Demonstrators march in support of Italian tomato farm workers being exploited in Foggia, Italy, August 2018. Photo: Getty Images.

A shocking report about slave conditions for workers picking tomatoes in Italy led Newsroom’s business editor Nikki Mandow to look into what we know about the provenance of dirt-cheap tinned Italian tomatoes in our supermarkets. And the answer is: not that much.

Spaghetti bolognaise is on the menu, so it’s a trip to the nearest supermarket for a tin of tomatoes. And there’s plenty of choice. 

Countdown has 32 different tinned tomato products on its (online) shelf. Only 11 are locally-sourced – good ol’ Watties’ Hawkes Bay tomatoes, plain and flavoured. Maybe roast garlic and onion for spag bol? 

Every other canned tomato – 21 different sorts – is Italian. 

Prices range from 70 cents to $2.55.

Countdown’s own brand Italian tomatoes cost as little as 70 cents a can. Local ones are $2.30. Image from website.

Another click and New World has a similar range. I can get Watties’ tinned tomatoes for $2.29, but why pay that much? New World’s Value own brand (“Viva Italia whole peeled tomatoes in juice”) are just 75 cents a tin.

New World’s “Viva Italia” Value brand are 75 cents a tin. Image from website.

I should be jumping for joy at the chance of a cheap feed. But I’m not.

I’m worried. 

A shocking investigative report from the UK’s Guardian newspaper about forced labour on Italian tomato farms has me wondering: Can you really bring a tin of tomatoes halfway around the world and sell it at a third of the price of a locally-sourced brand, and be sure no unsavoury human resources practices happened along the line? Maybe you can. But maybe you can’t. 

I just don’t know.

The Guardian article was headed “Are your tinned tomatoes picked by slave labour?” And the answer for its UK and international readers was: if you buy a cheap Italian brand, potentially yes. 

Modern slavery doesn’t need chains. It needs vulnerability, discrimination and a lack of the rule of law.

Reporters Tobias Jones and Ayo Awokoya, working with support from the Pulitzer Center on Crisis Reporting and Freelance Investigative Reporters and Editors, travelled to Italy to look at conditions on tomato farms. They found thousands of migrant workers, mostly from Africa and often without papers, working long hours in gruelling conditions, and living in “isolated rural ruins or shanty towns”.

The Great Ghetto of Torrata Antonacci, Italy, August 2018. Photo: Getty Images.

Some die in accidents or from preventable illness. Many don’t get paid what they are owed. They are exploited, often by mafia-controlled operations, and threatened with the police if they complain.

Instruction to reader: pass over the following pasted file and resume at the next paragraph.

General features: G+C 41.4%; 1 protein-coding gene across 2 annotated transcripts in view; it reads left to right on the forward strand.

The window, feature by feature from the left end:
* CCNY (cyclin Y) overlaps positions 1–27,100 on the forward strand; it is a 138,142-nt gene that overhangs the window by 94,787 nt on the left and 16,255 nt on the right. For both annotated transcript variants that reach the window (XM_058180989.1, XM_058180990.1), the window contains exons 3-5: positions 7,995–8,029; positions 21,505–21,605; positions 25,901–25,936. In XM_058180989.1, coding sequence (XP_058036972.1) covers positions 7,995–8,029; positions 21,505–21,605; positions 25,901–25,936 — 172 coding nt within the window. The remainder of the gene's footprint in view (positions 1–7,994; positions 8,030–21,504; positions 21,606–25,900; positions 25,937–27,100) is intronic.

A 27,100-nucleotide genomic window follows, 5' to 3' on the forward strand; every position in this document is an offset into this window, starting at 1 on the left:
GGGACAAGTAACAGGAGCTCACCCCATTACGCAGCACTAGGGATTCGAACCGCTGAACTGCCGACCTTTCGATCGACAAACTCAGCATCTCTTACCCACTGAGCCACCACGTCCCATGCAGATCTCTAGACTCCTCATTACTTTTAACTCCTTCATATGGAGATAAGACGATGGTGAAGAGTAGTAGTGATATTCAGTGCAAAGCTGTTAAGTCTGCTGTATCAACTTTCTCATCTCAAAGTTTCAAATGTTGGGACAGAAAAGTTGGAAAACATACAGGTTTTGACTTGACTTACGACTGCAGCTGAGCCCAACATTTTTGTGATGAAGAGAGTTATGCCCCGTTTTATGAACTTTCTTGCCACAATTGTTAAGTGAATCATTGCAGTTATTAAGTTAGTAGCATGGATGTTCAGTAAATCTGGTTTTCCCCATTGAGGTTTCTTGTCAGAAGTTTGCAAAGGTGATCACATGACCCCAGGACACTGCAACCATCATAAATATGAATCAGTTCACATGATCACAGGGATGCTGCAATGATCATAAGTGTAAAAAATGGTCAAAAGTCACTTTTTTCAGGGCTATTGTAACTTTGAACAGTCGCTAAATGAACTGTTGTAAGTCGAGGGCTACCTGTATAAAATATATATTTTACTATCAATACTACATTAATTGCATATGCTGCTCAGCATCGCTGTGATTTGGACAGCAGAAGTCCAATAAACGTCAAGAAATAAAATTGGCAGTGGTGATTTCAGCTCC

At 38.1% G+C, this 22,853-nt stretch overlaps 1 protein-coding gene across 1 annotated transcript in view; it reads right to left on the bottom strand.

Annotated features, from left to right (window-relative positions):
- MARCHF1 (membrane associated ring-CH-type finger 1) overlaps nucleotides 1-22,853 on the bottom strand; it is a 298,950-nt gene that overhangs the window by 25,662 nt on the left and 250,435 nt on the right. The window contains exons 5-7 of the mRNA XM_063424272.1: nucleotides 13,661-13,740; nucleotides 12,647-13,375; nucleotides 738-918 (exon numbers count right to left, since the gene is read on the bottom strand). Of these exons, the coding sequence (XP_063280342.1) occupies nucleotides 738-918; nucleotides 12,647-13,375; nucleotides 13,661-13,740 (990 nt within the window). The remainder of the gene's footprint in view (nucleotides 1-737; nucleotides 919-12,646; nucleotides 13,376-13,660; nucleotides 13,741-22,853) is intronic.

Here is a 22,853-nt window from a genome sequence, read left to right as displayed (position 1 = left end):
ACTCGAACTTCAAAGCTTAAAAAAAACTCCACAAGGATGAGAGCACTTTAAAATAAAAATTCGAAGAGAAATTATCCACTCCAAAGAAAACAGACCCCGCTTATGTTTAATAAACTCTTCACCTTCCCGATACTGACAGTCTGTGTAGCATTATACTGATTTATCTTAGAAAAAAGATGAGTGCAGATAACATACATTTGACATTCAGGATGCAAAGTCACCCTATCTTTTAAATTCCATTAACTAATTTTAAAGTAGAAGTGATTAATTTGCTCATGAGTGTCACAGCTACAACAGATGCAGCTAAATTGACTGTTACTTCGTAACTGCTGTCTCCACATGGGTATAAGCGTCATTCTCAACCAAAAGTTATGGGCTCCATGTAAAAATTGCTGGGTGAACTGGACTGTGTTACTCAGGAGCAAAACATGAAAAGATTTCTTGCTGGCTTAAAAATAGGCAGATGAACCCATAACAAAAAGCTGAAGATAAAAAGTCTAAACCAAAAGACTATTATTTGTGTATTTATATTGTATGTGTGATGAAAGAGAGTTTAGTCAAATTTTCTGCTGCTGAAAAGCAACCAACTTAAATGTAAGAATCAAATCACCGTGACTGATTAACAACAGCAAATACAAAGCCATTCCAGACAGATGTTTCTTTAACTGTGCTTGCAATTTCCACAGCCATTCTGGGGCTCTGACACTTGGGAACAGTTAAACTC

Modern slavery doesn’t need chains, says Jakub Sobik, of the British non-profit Anti-Slavery International. It needs vulnerability, discrimination and a lack of the rule of law. 

In Italian agriculture, The Guardian reporters found, all of these conditions are present.

Almost as shocking: the verification systems meant to ensure farmers obey the law and don’t exploit their workers are often as unethical as the labour practices themselves. 

Workplace inspectors are “very few and very corrupt”, The Guardian found, and the certification bodies that are meant to give supermarkets and other buyers an ethical audit of where their produce is coming from, are often a tick-box, hands-off report paid for by the tomato growers themselves.

It’s basically a racket, as Aboubakar Soumahoro, of the USB grassroots union told the reporters. 

“When the person being inspected is the same person paying the inspector’s fee, 99.9 percent of the time the inspector will say: ‘No, you’re not exploiting anyone’.” 

Italy is the second largest tomato processor in the world. Photo: Getty Images.

The Italian job

Italy is the third-largest grower of tomatoes in the world, after China and the US, and the world’s second-largest processor. Tomatoes add an estimated annual $5.5 billion to the country’s economy. 

But as Italians eat fewer tomatoes, more are sent overseas. Italy’s export volumes increased 11 percent in 2018, according to the country’s National Institute of Statistics. 

If the shelves of our supermarkets are anything to go by, quite a few of those tomatoes are ending up in tins in New Zealand. Kiwis purchased just over 25 million cans of tomatoes from New Zealand’s major supermarkets in the last year, according to Nielsen’s Scantrack data. 

That’s more than five for every man, woman and bambino in the country.

Given our penchant for choosing a bargain price and the almost 2:1 split of Italian:Kiwi tomatoes at, you’d have to guess we are buying 15-20 million cans of Italian tomatoes, or 6000-8000 tonnes of the stuff. And that’s not counting what we buy from dairies or discount stores. 

Of course, not all Italian tomatoes are produced using slave labour. Many farms were always fine, or have cleaned up their act in recent months or years.

But that’s where it gets murky. How can New Zealand consumers tell whether their tinned tomatoes are ethically-sourced?

Rebekah Armstrong was until recently advisory and research manager at the NZ Human Rights Commission and chair of the Human Trafficking Research Coalition. Now she’s setting up a company to help New Zealand businesses check for forced labour, child labour, or worker exploitation in their supply chains.

Australia’s Modern Slavery Act

The catalyst for Armstrong’s new venture is Australia’s Modern Slavery Act, which came into force in January this year. The act forces large companies working in Australia to report on any risks of modern-day slavery in their supply chain, and tell regulators (and customers) what actions have been taken to address that risk.